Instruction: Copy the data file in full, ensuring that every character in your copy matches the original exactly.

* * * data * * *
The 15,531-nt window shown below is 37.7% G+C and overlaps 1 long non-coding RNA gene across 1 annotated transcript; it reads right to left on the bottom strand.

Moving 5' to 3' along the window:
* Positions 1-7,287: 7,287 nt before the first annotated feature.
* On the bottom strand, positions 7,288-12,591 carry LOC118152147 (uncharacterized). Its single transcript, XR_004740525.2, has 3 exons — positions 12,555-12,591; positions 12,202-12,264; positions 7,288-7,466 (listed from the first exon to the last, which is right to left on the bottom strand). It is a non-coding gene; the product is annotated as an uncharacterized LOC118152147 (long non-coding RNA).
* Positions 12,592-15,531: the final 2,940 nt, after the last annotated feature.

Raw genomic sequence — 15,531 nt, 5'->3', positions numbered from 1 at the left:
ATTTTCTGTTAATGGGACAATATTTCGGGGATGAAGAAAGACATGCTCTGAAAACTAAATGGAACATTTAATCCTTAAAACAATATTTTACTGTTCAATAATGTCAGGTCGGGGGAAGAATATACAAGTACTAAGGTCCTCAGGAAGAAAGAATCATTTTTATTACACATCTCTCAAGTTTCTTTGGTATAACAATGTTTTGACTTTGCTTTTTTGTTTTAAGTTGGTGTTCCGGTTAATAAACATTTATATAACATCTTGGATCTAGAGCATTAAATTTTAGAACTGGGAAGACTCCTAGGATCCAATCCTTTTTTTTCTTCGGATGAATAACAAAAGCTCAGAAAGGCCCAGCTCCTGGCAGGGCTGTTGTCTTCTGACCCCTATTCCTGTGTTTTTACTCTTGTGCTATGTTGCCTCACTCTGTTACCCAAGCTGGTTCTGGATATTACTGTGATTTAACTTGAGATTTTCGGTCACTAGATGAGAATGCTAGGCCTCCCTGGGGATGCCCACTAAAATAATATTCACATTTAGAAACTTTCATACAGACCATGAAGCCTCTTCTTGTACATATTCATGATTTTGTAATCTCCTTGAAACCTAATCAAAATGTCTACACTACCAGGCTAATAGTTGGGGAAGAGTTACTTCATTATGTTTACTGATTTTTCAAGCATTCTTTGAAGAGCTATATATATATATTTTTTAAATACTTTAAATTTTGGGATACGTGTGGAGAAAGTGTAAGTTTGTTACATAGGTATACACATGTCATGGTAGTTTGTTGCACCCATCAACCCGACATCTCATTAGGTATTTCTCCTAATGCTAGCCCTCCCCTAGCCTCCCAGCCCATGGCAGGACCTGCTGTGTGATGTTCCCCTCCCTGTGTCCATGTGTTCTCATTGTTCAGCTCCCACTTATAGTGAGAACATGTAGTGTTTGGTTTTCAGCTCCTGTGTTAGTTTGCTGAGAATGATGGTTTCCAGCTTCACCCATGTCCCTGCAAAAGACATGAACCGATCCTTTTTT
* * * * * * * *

The 15,531-nt window shown below is 37.7% G+C and overlaps 1 long non-coding RNA gene across 1 annotated transcript; it reads right to left on the bottom strand.

Moving 5' to 3' along the window:
* Positions 1-7,287: 7,287 nt before the first annotated feature.
* On the bottom strand, positions 7,288-12,591 carry LOC118152147 (uncharacterized). Its single transcript, XR_004740525.2, has 3 exons — positions 12,555-12,591; positions 12,202-12,264; positions 7,288-7,466 (listed from the first exon to the last, which is right to left on the bottom strand). It is a non-coding gene; the product is annotated as an uncharacterized LOC118152147 (long non-coding RNA).
* Positions 12,592-15,531: the final 2,940 nt, after the last annotated feature.

Raw genomic sequence — 15,531 nt, 5'->3', positions numbered from 1 at the left:
ATTTTCTGTTAATGGGACAATATTTCGGGGATGAAGAAAGACATGCTCTGAAAACTAAATGGAACATTTAATCCTTAAAACAATATTTTACTGTTCAATAATGTCAGGTCGGGGGAAGAATATACAAGTACTAAGGTCCTCAGGAAGAAAGAATCATTTTTATTACACATCTCTCAAGTTTCTTTGGTATAACAATGTTTTGACTTTGCTTTTTTGTTTTAAGTTGGTGTTCCGGTTAATAAACATTTATATAACATCTTGGATCTAGAGCATTAAATTTTAGAACTGGGAAGACTCCTAGGATCCAATCCTTTTTTTTCTTCGGATGAATAACAAAAGCTCAGAAAGGCCCAGCTCCTGGCAGGGCTGTTGTCTTCTGACCCCTATTCCTGTGTTTTTACTCTTGTGCTATGTTGCCTCACTCTGTTACCCAAGCTGGTTCTGGATATTACTGTGATTTAACTTGAGATTTTCGGTCACTAGATGAGAATGCTAGGCCTCCCTGGGGATGCCCACTAAAATAATATTCACATTTAGAAACTTTCATACAGACCATGAAGCCTCTTCTTGTACATATTCATGATTTTGTAATCTCCTTGAAACCTAATCAAAATGTCTACACTACCAGGCTAATAGTTGGGGAAGAGTTACTTCATTATGTTTACTGATTTTTCAAGCATTCTTTGAAGAGCTATATATATATATTTTTTAAATACTTTAAATTTTGGGATACGTGTGGAGAAAGTGTAAGTTTGTTACATAGGTATACACATGTCATGGTAGTTTGTTGCACCCATCAACCCGACATCTCATTAGGTATTTCTCCTAATGCTAGCCCTCCCCTAGCCTCCCAGCCCATGGCAGGACCTGCTGTGTGATGTTCCCCTCCCTGTGTCCATGTGTTCTCATTGTTCAGCTCCCACTTATAGTGAGAACATGTAGTGTTTGGTTTTCAGCTCCTGTGTTAGTTTGCTGAGAATGATGGTTTCCAGCTTCACCCATGTCCCTGCAAAAGACATGAACCGATCCTTTTTT